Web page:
McAllister changes course, will seek re-election

BATON ROUGE, La. (AP) -- The married congressman who refused to leave office after he was seen kissing a female aide on grainy security footage changed course Monday, announcing that he would run for re-election despite the scandal and calls from the GOP leadership for his resignation.

Rep. Vance McAllister said in April after the video was posted on the website of a Louisiana newspaper that he wouldn't seek another term. But two months later, the freshman congressman said he will be on the Nov. 4 ballot as a candidate for Louisiana's 5th District.

"Without a doubt this decision comes after much thought and prayer," McAllister said in a statement. "This district has been home to me and my family all of my life. I know the needs of this congressional district very well. I also know that this district needs a strong, conservative voice in Congress."

In an interview, McAllister said that he's received an outpouring of encouragement from people in the district urging him to run and the strongest support came from his wife, Kelly.

"She sees the work that goes into it every day, and she's telling me that I really should," he said. "She was a strong advocate and supporter of wanting me to really consider."

The congressman, who ran on a platform of faith and family, apologized for a "personal failure" after the security tape showed him kissing the married aide in his congressional office. She later resigned.

McAllister, who's held the congressional seat for less than year, said he won't spend time discussing the scandal during his campaign.

"I've got a record. I'm going to talk about the future, not the past," he said.

GOP leaders, including Gov. Bobby Jindal, pushed for McAllister to step down, but he refused. They called his behavior embarrassing and hypocritical and were displeased with Monday's announcement.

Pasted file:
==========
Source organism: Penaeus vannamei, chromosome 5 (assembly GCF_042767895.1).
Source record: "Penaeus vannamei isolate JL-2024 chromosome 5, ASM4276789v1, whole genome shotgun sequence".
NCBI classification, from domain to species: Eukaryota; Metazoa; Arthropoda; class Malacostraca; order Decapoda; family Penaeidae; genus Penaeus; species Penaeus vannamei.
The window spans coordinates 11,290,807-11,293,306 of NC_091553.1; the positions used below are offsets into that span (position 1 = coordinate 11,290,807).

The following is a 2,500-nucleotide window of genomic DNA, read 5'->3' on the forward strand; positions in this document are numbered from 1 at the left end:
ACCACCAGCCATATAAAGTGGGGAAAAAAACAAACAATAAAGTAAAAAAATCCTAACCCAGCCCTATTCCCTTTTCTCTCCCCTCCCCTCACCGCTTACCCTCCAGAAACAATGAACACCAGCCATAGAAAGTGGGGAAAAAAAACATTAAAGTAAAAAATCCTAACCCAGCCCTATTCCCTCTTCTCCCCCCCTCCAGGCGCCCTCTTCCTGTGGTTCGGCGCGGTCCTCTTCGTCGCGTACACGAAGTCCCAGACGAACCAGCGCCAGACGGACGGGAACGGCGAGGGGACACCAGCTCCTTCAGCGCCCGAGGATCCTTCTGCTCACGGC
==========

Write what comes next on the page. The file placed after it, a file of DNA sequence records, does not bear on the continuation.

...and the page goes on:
"Congressman McAllister made the right decision earlier when he said he would not run again. It is disappointing he changed his mind," Jindal said in a statement.

State Republican Party Chairman Roger Villere said McAllister should have stayed out of the race and worked on repairing the damage to his family.

"I just don't see how you come back in this short period of time and say, 'OK, I've fixed everything and I'm ready to go,'" Villere said.

McAllister tossed aside the criticism, saying: "Those who have been against me and have called for my resignation are those who don't even vote my district. They're not the people I represent."

The congressman, from the rural town of Swartz, held a news conference at an American Legion Hall in his district to announce his re-election bid.

McAllister's previous announcement that he wouldn't run again, combined with the fallout from the scandal, has attracted several new contenders for the race, leaving the incumbent congressman with a tough road to re-election.

A businessman with no political experience, McAllister won a special election in November 2013 to represent the district centered in the state's northeast and central parishes, surprising the GOP by handily defeating the Republican establishment candidate.

McAllister largely self-financed his election bid and got a boost from endorsements by the men of the cable television hit "Duck Dynasty."

But the TV family appears to have moved on. Zach Dasher, a nephew of the show's Phil Robertson, is running against McAllister. Dasher said the show's stars support his campaign.

"They've got to stick with family and get out there and campaign for who they believe in," McAllister said. "But our relationship is still the way it was before. It's still strong."

In addition to Dasher, at least four other candidates have announced so far, and while McAllister may want to move past the video, one opponent suggested he can't. Republican businessman Harris Brown, of Monroe, said McAllister "brought great embarrassment upon our state and district."

"He is doing a tremendous disservice to the people of the district by running again," Brown said in a statement. "McAllister needs to move out of politics, so the people of the 5th Congressional District can move beyond him and his scandal."

Copyright © The Associated Press. All rights reserved. This material may not be published, broadcast, rewritten or redistributed.


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